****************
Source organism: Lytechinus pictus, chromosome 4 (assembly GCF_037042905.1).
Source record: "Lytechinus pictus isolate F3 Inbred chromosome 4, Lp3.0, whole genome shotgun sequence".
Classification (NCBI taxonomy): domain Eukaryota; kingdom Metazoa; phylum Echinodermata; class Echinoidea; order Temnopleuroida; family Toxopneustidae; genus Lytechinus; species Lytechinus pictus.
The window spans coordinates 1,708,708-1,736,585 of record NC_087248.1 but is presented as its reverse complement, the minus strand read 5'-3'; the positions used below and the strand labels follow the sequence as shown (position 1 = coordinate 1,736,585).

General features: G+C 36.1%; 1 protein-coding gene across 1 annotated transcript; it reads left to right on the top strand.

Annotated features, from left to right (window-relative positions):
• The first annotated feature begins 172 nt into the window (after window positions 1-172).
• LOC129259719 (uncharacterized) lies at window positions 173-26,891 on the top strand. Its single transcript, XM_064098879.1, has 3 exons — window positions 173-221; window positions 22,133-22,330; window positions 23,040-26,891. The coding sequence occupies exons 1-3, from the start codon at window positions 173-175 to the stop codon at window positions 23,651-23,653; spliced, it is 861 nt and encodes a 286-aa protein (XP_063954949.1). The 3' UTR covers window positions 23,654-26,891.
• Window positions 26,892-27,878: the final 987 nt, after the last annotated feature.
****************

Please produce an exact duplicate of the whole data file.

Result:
Source organism: Lytechinus pictus, chromosome 4 (assembly GCF_037042905.1).
Source record: "Lytechinus pictus isolate F3 Inbred chromosome 4, Lp3.0, whole genome shotgun sequence".
Classification (NCBI taxonomy): domain Eukaryota; kingdom Metazoa; phylum Echinodermata; class Echinoidea; order Temnopleuroida; family Toxopneustidae; genus Lytechinus; species Lytechinus pictus.
The window spans coordinates 1,708,708-1,736,585 of record NC_087248.1 but is presented as its reverse complement, the minus strand read 5'-3'; the positions used below and the strand labels follow the sequence as shown (position 1 = coordinate 1,736,585).

General features: G+C 36.1%; 1 protein-coding gene across 1 annotated transcript; it reads left to right on the top strand.

Annotated features, from left to right (window-relative positions):
• The first annotated feature begins 172 nt into the window (after window positions 1-172).
• LOC129259719 (uncharacterized) lies at window positions 173-26,891 on the top strand. Its single transcript, XM_064098879.1, has 3 exons — window positions 173-221; window positions 22,133-22,330; window positions 23,040-26,891. The coding sequence occupies exons 1-3, from the start codon at window positions 173-175 to the stop codon at window positions 23,651-23,653; spliced, it is 861 nt and encodes a 286-aa protein (XP_063954949.1). The 3' UTR covers window positions 23,654-26,891.
• Window positions 26,892-27,878: the final 987 nt, after the last annotated feature.